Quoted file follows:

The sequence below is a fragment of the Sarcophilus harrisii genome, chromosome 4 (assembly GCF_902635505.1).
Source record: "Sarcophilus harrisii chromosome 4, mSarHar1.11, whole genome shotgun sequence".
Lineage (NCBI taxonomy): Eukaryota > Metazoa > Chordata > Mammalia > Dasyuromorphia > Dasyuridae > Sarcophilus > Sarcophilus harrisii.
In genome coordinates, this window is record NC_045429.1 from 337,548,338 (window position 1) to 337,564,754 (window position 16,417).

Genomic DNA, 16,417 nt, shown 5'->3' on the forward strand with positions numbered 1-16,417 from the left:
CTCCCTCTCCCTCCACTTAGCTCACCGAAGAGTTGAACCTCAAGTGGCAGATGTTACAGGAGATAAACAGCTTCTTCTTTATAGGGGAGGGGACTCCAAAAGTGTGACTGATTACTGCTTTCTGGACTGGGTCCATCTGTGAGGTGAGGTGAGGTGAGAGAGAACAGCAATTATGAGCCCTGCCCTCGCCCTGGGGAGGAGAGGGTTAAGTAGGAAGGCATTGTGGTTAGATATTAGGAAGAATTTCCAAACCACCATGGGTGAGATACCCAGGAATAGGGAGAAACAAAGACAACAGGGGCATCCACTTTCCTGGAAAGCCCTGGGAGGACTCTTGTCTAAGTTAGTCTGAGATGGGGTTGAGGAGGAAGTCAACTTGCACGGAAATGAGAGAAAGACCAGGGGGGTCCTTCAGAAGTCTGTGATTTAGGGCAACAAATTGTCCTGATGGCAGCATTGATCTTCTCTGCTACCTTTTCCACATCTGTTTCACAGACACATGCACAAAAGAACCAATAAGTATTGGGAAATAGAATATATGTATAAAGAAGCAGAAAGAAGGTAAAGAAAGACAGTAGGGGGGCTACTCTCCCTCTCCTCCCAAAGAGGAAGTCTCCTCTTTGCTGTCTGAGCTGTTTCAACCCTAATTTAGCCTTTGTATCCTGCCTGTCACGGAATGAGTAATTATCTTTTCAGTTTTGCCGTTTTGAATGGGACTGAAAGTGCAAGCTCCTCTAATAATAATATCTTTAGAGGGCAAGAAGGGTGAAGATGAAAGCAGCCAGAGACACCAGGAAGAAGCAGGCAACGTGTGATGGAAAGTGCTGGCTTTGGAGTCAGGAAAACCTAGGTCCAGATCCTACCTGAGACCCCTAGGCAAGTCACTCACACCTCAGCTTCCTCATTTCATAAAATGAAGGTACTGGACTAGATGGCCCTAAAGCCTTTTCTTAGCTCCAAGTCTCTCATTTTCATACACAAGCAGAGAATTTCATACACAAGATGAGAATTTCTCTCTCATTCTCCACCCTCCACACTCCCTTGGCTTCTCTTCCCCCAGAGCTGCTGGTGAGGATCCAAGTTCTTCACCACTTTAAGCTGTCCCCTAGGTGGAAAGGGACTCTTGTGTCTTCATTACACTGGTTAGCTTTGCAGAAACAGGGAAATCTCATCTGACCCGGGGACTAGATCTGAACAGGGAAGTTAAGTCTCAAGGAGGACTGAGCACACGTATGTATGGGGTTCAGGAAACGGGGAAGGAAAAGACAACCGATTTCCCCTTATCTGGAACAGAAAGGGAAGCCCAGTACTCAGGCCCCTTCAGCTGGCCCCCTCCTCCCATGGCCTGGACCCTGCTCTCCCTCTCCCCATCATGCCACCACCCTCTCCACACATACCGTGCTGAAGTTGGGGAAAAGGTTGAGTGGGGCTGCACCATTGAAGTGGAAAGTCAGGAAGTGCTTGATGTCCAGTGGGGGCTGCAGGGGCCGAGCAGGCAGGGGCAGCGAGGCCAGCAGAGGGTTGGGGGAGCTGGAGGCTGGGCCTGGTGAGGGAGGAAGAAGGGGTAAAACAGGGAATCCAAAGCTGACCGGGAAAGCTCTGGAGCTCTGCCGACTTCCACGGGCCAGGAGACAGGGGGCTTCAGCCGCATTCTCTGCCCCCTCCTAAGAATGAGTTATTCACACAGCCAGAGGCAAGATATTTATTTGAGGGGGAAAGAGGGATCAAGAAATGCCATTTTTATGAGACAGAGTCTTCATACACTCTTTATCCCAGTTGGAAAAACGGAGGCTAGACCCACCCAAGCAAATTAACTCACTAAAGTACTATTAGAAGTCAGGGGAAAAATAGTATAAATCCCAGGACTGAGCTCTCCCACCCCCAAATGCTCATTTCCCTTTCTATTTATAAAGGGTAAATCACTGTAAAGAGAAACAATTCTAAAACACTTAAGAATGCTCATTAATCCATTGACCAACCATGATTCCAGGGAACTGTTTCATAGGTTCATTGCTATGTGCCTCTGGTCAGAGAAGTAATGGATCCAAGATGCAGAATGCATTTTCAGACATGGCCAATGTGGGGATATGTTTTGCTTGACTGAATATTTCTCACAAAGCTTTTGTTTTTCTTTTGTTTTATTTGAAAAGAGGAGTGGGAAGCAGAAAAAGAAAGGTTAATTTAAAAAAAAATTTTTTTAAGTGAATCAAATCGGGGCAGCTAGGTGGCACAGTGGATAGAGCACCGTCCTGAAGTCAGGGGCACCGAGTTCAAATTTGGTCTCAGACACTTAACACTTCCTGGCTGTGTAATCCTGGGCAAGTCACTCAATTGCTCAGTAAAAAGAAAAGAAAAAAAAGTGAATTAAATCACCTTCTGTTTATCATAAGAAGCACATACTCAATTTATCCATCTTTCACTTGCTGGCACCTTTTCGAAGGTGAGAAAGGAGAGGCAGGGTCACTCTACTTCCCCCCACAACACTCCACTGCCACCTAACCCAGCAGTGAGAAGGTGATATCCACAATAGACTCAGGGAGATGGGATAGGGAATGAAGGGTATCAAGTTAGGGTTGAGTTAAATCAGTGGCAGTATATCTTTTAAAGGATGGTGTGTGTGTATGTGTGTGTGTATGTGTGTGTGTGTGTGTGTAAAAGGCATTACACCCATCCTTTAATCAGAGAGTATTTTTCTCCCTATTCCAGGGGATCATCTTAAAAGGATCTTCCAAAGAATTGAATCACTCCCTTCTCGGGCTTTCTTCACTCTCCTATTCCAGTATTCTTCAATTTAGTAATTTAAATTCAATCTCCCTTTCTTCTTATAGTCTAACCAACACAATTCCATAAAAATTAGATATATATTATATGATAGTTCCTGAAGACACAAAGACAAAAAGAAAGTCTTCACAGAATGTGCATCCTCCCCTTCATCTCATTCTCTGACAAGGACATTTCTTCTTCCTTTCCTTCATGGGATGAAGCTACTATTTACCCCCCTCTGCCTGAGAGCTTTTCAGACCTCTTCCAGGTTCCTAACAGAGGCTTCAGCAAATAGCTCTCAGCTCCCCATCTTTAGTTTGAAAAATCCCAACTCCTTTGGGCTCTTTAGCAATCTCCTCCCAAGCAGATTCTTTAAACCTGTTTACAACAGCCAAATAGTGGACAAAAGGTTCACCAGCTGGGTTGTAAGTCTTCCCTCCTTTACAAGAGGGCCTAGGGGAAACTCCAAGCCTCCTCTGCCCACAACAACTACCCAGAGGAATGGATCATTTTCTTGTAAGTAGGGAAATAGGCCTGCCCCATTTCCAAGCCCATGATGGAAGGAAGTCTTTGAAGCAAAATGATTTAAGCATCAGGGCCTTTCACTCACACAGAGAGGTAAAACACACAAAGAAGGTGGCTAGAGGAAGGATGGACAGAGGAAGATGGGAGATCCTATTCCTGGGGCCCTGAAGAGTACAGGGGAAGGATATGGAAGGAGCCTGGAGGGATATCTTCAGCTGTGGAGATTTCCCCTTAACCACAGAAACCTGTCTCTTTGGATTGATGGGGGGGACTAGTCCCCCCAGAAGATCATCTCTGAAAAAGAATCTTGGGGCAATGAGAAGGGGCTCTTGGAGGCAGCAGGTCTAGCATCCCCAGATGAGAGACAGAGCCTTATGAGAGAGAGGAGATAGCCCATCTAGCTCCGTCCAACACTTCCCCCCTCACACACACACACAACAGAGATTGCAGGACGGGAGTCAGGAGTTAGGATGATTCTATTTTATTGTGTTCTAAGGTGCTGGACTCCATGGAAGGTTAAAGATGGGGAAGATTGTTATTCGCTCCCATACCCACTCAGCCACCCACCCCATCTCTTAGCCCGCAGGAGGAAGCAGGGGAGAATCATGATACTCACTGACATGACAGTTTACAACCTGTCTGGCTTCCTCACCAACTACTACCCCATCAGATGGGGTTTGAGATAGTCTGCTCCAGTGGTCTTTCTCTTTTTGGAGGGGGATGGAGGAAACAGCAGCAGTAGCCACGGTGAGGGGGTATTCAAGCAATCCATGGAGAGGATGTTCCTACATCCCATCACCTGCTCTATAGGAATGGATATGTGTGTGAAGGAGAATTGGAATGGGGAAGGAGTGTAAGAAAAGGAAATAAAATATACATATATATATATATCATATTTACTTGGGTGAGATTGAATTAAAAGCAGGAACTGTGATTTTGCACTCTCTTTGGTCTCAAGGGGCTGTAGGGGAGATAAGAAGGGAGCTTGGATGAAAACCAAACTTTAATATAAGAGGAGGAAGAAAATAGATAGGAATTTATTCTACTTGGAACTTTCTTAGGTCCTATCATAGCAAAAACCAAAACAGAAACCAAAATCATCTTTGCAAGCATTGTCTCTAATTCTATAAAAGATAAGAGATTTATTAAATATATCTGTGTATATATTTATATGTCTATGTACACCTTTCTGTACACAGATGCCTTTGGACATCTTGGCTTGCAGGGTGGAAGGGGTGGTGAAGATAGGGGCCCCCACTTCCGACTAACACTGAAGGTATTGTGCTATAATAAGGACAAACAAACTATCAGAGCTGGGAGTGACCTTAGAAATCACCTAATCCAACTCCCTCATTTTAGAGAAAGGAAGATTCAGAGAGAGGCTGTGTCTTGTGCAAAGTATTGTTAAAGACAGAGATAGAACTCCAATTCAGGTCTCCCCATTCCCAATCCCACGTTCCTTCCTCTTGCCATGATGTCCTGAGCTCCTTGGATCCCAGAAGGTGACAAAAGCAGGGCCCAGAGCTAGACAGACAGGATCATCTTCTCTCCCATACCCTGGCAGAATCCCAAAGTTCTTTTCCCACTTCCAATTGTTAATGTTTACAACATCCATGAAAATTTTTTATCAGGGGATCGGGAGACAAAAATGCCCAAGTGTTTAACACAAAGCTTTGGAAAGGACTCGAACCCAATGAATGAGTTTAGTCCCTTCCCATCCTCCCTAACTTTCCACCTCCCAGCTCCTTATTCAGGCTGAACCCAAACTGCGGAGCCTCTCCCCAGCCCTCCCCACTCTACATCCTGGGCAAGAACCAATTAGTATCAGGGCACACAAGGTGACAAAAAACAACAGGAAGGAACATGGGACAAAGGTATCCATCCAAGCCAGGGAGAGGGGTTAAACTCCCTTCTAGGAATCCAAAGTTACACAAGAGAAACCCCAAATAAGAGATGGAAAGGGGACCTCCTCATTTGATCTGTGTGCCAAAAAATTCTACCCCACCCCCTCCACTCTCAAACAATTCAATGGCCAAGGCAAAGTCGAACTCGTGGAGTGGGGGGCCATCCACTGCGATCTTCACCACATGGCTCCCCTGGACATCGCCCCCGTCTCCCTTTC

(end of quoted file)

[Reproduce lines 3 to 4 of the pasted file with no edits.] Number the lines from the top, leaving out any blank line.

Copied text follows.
Lineage (NCBI taxonomy): Eukaryota > Metazoa > Chordata > Mammalia > Dasyuromorphia > Dasyuridae > Sarcophilus > Sarcophilus harrisii.
In genome coordinates, this window is record NC_045429.1 from 337,548,338 (window position 1) to 337,564,754 (window position 16,417).